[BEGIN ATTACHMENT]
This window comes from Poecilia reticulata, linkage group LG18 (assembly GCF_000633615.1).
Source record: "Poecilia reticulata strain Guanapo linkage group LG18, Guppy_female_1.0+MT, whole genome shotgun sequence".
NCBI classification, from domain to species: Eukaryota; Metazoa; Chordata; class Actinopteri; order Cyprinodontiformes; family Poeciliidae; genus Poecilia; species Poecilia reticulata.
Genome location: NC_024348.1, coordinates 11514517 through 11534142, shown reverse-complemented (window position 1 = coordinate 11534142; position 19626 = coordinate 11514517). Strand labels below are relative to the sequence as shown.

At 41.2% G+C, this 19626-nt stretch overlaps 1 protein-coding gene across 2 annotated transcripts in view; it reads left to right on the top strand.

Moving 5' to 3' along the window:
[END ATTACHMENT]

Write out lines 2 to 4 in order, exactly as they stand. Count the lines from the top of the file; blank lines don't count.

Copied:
Source record: "Poecilia reticulata strain Guanapo linkage group LG18, Guppy_female_1.0+MT, whole genome shotgun sequence".
NCBI classification, from domain to species: Eukaryota; Metazoa; Chordata; class Actinopteri; order Cyprinodontiformes; family Poeciliidae; genus Poecilia; species Poecilia reticulata.
Genome location: NC_024348.1, coordinates 11514517 through 11534142, shown reverse-complemented (window position 1 = coordinate 11534142; position 19626 = coordinate 11514517). Strand labels below are relative to the sequence as shown.